Yang lawyer: DNA at crime scene came from 'unknown man'

That's what defense attorney for Yang now says

  • Marni Yang

    Marni Yang

 
 
Updated 9/10/2020 6:21 PM

DNA collected at the scene of Rhoni Reuter's murder in 2007 came from an unknown man and not, as originally believed, left unintentionally by police investigators, the lawyer for the woman convicted of the slaying said Thursday.

The recent finding by defense experts comes as Marni Yang continues her legal fight for a new trial on charges she fatally shot Reuter and Reuter's unborn baby in Deerfield.

 

Authorities say Yang, 52, was obsessed with Reuter's boyfriend and the child's father, former Chicago Bears safety Shaun Gayle, and killed her in hopes of having a relationship with the football star. She was found guilty of murder in 2011 and is serving a life sentence.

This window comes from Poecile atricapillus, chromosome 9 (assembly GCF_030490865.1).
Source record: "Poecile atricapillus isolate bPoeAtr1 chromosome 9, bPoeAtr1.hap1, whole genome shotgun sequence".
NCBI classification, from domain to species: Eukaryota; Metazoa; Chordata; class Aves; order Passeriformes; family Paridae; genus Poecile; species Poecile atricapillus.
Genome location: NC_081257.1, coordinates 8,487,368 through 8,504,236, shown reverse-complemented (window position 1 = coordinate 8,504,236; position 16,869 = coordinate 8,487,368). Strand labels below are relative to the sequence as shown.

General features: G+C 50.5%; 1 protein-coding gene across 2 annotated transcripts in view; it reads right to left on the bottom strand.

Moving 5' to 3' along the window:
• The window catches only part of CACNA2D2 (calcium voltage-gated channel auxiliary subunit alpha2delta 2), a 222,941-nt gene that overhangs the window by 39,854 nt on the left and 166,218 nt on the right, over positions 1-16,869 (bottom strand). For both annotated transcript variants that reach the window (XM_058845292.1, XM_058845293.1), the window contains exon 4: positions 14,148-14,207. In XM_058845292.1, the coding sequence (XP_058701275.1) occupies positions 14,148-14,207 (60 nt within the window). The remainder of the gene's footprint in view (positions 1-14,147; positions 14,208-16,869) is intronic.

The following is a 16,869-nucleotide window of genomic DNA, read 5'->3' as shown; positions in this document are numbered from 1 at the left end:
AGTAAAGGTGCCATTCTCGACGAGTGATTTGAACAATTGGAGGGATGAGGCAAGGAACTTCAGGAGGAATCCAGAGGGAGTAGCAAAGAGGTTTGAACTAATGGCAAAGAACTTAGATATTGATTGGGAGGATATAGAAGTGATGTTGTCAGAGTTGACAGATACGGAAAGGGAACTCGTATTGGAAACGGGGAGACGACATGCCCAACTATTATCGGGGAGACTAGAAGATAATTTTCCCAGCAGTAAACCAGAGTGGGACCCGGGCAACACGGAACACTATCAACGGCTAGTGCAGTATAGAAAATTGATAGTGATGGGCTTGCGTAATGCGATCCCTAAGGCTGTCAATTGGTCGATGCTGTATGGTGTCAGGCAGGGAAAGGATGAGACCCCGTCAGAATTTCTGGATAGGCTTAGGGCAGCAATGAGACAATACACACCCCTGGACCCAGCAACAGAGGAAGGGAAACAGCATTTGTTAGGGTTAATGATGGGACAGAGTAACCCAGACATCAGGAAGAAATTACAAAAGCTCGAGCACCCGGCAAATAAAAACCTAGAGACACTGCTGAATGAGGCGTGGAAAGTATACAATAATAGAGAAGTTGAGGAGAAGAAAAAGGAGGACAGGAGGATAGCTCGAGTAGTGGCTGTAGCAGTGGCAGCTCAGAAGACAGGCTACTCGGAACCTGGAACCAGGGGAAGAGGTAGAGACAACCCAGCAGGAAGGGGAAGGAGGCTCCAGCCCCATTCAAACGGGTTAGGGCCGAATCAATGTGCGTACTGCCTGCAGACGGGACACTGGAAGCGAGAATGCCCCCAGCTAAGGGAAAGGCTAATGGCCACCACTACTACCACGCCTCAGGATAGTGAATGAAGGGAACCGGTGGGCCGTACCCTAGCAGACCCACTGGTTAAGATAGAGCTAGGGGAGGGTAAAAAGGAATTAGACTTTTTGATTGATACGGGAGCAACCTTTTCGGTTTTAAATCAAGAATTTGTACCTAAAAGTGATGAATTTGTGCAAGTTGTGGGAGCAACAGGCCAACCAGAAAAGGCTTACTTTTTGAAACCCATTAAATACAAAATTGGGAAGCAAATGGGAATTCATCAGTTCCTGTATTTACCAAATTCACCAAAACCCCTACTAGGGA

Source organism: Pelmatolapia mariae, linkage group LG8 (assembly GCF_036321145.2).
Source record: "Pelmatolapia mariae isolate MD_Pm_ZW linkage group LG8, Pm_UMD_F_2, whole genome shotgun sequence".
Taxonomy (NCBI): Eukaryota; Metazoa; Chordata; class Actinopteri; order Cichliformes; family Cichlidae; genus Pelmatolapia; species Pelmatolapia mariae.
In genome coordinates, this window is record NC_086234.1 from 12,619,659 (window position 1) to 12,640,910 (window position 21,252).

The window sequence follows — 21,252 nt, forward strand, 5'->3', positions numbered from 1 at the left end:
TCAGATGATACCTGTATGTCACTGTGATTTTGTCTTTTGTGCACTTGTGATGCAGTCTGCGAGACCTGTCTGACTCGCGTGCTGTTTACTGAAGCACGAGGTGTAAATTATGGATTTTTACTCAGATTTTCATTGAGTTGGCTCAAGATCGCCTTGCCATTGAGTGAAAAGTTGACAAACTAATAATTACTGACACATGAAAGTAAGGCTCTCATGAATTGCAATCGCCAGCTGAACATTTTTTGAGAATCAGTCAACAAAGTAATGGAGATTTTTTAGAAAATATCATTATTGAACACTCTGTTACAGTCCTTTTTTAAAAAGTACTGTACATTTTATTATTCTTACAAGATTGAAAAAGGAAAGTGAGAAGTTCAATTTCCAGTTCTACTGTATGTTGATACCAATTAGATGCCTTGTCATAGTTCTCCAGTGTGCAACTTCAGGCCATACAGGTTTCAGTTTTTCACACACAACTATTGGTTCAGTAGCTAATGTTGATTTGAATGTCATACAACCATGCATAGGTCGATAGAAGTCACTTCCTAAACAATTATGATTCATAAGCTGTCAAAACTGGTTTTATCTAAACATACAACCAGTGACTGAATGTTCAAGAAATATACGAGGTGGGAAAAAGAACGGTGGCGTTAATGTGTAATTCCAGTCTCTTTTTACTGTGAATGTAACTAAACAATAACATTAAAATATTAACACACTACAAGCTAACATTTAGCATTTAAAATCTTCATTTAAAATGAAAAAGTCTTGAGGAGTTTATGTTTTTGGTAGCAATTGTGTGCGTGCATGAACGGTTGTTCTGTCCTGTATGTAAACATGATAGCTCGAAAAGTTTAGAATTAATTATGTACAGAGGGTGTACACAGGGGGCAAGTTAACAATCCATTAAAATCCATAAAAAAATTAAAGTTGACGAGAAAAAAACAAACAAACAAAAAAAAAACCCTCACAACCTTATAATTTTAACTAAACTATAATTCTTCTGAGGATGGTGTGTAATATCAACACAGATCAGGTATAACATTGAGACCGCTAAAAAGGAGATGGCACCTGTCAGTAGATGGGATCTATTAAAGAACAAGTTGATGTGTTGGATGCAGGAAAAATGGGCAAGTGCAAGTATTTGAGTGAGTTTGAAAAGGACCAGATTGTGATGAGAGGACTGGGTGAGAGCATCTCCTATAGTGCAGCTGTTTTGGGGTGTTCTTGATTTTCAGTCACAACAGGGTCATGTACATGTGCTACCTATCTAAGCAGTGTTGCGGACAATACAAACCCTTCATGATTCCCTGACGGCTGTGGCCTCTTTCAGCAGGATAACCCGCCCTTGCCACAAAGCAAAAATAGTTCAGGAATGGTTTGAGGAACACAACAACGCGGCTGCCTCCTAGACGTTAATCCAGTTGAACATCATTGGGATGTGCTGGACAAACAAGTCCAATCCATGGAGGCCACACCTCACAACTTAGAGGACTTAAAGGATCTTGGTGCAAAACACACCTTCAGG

Yang attorney Jed Stone said Thursday a re-examination of evidence taken from the crime scene, including DNA from a shell casing near Reuter's body, proves that an unknown man was involved.

"It is essential we know who committed this crime," Stone said. "Marni Yang's fingerprints are nowhere near the crime scene. Marni Yang's DNA is nowhere near the crime scene."

However, Lee Filas, a spokesman for Lake County state's attorney Michael Nerheim, noted that Yang made incriminating statements about the killing, including that she wore gloves. Yang has since retracted that confession, and Stone has said his client confessed because she feared police would arrest her son, then 16, instead.

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The effort for a new trial kicked off in October, when Stone held a news conference with Yang's now adult children, who claimed they were harassed by investigators and prosecutors to implicate their mother.

In December, Yang's team cleared its first hurdle when Lake County Judge Christopher C. Stride ruled it could proceed with a petition for a new trial. Since then, the state's attorney's office has filed a 184-page motion to dismiss Yang's request. The motion can be viewed online at lakecountyil.gov//1901/News.

Both sides are due back in court Nov. 10 for a status hearing.

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